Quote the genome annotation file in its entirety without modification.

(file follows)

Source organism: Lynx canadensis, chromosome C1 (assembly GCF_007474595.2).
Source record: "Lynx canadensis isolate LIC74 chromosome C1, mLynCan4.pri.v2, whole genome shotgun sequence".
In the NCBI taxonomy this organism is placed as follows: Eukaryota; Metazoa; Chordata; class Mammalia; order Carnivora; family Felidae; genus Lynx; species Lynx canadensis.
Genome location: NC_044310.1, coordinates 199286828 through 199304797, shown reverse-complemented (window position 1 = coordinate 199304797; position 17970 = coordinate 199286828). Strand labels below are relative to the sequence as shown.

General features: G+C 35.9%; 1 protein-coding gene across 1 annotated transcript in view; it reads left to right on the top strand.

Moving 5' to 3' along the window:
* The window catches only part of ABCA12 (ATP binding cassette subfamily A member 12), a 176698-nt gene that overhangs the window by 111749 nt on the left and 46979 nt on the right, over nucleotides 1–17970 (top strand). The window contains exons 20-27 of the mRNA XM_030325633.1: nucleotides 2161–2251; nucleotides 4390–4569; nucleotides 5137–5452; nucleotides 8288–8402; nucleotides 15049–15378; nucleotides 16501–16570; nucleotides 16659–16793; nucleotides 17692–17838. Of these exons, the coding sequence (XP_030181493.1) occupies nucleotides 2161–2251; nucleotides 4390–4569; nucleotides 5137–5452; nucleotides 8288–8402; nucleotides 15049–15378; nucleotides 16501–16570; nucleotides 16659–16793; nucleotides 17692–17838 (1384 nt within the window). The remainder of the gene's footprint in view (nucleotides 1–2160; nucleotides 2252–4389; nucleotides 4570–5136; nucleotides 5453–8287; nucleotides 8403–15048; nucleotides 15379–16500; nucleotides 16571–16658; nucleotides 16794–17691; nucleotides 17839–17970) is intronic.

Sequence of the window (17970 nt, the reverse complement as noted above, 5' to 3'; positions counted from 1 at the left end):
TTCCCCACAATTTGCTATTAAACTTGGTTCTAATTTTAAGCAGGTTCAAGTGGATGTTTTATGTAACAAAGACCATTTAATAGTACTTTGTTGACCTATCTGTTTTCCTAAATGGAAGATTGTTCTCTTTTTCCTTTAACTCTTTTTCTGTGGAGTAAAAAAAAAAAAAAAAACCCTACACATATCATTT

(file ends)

Source organism: Lynx canadensis, chromosome C1 (assembly GCF_007474595.2).
Source record: "Lynx canadensis isolate LIC74 chromosome C1, mLynCan4.pri.v2, whole genome shotgun sequence".
In the NCBI taxonomy this organism is placed as follows: Eukaryota; Metazoa; Chordata; class Mammalia; order Carnivora; family Felidae; genus Lynx; species Lynx canadensis.
Genome location: NC_044310.1, coordinates 199286828 through 199304797, shown reverse-complemented (window position 1 = coordinate 199304797; position 17970 = coordinate 199286828). Strand labels below are relative to the sequence as shown.

General features: G+C 35.9%; 1 protein-coding gene across 1 annotated transcript in view; it reads left to right on the top strand.

Moving 5' to 3' along the window:
* The window catches only part of ABCA12 (ATP binding cassette subfamily A member 12), a 176698-nt gene that overhangs the window by 111749 nt on the left and 46979 nt on the right, over nucleotides 1–17970 (top strand). The window contains exons 20-27 of the mRNA XM_030325633.1: nucleotides 2161–2251; nucleotides 4390–4569; nucleotides 5137–5452; nucleotides 8288–8402; nucleotides 15049–15378; nucleotides 16501–16570; nucleotides 16659–16793; nucleotides 17692–17838. Of these exons, the coding sequence (XP_030181493.1) occupies nucleotides 2161–2251; nucleotides 4390–4569; nucleotides 5137–5452; nucleotides 8288–8402; nucleotides 15049–15378; nucleotides 16501–16570; nucleotides 16659–16793; nucleotides 17692–17838 (1384 nt within the window). The remainder of the gene's footprint in view (nucleotides 1–2160; nucleotides 2252–4389; nucleotides 4570–5136; nucleotides 5453–8287; nucleotides 8403–15048; nucleotides 15379–16500; nucleotides 16571–16658; nucleotides 16794–17691; nucleotides 17839–17970) is intronic.

Sequence of the window (17970 nt, the reverse complement as noted above, 5' to 3'; positions counted from 1 at the left end):
TTCCCCACAATTTGCTATTAAACTTGGTTCTAATTTTAAGCAGGTTCAAGTGGATGTTTTATGTAACAAAGACCATTTAATAGTACTTTGTTGACCTATCTGTTTTCCTAAATGGAAGATTGTTCTCTTTTTCCTTTAACTCTTTTTCTGTGGAGTAAAAAAAAAAAAAAAAACCCTACACATATCATTT